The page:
Altran develops mini 3D printer for Int. space station

20 November 2014

Innovation & high tech engineering consulting firm Altran has delivered a portable 3D printer to be used at the International Space Station (ISS) to test 3D printing in space. The printer that will produce plastic parts that will thereafter be compared to otherwise identical parts developed on-the-ground, will be part of the Futura space mission that takes off on 23 November 2014.

In recent years, the market for 3D printing has taken off and is seen by many as the future. The market that has grown strongly is expected to double in the coming years from €2.2 billion in 2013 to €4.5 billion in 2018 as a result of the increased use of the method in the aerospace, medical technology and automotive industries. Advantages of 3D printing include the possibility of customising every product, more efficient design processes, and simpler production processes.

The benefits of 3D are well known for the manufacturing and engineering industries, but the use of this technique could also be very beneficial for the space industry, as Reinhard Schlitt, Head of OHB’s Engineering Services, explains: “There is big potential all along the value chain, to save cost and mass.” According to Wolfgang Veith, Head of ESA’s Product Assurance & Safety Department, advantages of 3D printing include a 40–90% decrease in materials compared to standard ‘subtractive’ manufacturing, far-reduced lead times, less complex assemblies and interfaces, and greater environmental friendliness.

Altran delivers 3D space printer for ESA

Before the method of 3D printing can be used successfully in space, the method needs to be tested in the space environment. In order to do this, consulting firm Altran* has developed a portable 3D printer that will be part of the Futura mission** of ESA astronaut Samantha Cristoforetti at the International Space Station (ISS).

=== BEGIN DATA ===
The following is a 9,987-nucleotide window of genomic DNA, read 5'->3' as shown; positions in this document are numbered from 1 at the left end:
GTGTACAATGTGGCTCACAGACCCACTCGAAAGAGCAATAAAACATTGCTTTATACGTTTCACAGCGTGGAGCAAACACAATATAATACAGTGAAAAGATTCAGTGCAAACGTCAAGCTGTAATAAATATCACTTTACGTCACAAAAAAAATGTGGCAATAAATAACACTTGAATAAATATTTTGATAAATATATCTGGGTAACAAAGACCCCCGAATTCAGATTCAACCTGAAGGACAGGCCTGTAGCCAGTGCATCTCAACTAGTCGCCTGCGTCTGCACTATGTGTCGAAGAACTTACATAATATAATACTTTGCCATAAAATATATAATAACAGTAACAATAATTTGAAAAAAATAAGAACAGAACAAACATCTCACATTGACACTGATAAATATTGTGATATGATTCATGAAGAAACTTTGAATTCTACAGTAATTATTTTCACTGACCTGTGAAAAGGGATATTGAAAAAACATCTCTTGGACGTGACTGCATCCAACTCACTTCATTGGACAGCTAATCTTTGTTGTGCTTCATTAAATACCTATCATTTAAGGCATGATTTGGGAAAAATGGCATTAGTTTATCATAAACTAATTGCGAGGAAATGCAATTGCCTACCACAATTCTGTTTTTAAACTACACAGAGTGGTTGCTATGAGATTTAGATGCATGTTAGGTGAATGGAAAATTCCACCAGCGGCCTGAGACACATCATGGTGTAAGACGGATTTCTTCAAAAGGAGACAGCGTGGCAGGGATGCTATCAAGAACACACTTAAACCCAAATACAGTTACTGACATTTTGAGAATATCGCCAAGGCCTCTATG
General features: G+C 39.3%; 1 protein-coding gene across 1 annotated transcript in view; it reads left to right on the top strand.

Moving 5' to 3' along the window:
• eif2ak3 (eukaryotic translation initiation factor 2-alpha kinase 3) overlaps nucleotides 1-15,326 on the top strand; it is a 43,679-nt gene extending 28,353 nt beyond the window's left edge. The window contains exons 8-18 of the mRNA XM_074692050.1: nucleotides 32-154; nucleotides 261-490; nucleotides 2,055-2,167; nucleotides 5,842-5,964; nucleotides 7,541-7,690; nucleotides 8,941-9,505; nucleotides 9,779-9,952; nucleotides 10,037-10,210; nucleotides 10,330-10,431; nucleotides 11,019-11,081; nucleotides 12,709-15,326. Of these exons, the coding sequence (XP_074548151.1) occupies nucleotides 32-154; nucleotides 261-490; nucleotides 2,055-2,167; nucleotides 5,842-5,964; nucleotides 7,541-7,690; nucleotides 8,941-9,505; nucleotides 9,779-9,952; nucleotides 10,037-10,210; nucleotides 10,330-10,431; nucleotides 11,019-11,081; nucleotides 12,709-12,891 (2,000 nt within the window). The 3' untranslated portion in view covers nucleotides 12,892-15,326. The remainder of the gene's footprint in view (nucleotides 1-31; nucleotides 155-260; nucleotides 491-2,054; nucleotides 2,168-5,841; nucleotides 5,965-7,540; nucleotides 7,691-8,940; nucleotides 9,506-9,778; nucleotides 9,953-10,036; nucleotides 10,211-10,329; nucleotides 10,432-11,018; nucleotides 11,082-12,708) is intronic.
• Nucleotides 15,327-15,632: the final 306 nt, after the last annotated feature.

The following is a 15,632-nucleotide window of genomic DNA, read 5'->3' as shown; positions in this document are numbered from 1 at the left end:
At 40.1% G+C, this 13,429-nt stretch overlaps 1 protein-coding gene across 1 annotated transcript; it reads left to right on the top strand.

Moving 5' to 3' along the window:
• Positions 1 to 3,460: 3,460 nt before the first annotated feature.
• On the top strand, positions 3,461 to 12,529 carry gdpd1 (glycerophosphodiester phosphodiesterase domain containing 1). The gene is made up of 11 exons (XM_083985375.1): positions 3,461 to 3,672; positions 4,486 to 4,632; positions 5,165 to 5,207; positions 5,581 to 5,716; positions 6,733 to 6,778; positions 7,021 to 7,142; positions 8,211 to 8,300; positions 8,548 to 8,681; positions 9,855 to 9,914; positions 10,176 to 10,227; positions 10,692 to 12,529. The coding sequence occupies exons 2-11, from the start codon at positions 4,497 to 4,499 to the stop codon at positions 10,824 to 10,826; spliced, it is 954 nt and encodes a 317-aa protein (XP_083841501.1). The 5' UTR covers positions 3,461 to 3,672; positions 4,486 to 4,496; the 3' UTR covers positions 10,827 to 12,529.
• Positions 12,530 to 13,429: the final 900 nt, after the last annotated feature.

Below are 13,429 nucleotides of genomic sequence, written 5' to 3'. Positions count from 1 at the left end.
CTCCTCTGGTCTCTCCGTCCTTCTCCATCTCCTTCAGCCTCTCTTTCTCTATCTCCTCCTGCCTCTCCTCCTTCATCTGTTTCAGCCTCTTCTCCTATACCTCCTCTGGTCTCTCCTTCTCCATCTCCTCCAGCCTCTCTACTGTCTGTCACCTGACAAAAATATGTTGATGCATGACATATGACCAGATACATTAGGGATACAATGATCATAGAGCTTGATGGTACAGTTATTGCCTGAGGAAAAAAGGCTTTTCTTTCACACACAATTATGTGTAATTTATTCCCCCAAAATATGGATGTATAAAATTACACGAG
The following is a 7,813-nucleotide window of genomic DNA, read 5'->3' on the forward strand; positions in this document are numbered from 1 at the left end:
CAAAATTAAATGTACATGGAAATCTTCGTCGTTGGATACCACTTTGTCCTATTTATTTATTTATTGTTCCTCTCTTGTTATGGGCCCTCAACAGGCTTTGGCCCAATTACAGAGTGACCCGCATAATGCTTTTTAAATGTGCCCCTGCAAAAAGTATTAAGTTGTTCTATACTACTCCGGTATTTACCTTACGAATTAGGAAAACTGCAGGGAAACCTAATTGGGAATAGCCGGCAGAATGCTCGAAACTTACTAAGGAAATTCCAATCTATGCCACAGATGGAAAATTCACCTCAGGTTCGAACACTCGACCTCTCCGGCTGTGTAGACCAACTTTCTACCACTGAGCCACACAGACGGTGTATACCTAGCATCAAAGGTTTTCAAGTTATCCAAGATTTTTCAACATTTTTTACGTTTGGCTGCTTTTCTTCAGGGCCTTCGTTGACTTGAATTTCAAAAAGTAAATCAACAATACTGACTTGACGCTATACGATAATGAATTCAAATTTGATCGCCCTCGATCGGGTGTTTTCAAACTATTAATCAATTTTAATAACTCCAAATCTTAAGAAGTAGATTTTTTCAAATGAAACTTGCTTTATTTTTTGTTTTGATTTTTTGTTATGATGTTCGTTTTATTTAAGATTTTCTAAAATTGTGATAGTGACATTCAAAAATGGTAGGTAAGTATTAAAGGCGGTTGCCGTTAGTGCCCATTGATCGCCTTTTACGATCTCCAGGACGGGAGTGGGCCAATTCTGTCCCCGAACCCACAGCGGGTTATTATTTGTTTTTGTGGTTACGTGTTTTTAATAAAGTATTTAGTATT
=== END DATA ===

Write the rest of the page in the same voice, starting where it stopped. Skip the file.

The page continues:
POP3D Portable On-Board Printer
“The POP3D Portable On-Board Printer is a small 3D printer that requires very limited power and crew involvement to operate,” explains Luca Enrietti of Altran. The printer is a cube with 25 cm sides and prints with biodegradable and harmless plastic using a heat-based process. The printer takes about half an hour to produce a single plastic part, these parts will eventually be returned to Earth for detailed testing and compared to an otherwise identical part that is printed on the ground. “To move 3D printing from prototype research to something else we need robust, reliable and repeatable products, whose design margins can be fully verified,” comments Veith.

The printer that is funded by Italy’s ASI space agency is designed and developed in Italy. In the next year, ESA will take the lead in working with all the main European players to map out common development plans for 3D printing for space use.

The video hereunder provides an example of what can be done with a 3D printer in space:

* Altran is regularly involved with space innovations, as just last year the firm launched the so-called ‘Lunar CubeSat’ satellite, a tiny satellite that currently finds itself in an earth orbit and in the coming three years will gather data and test several systems that will be used for the so-called ‘lunar mission’ in the future.

** Cristoforetti will take off on 23 November 2014 and is expected to orbit in the first half year of 2015.


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Two thirds of UK employees not empowered enough to innovate

18 March 2019

A culture of equality can drive innovation at work, but only a third of UK employees feel empowered to innovate at present. This demonstrates a significant disconnect between workers and their bosses in the UK, with 76% of business leaders also claiming they empower employees to be innovative.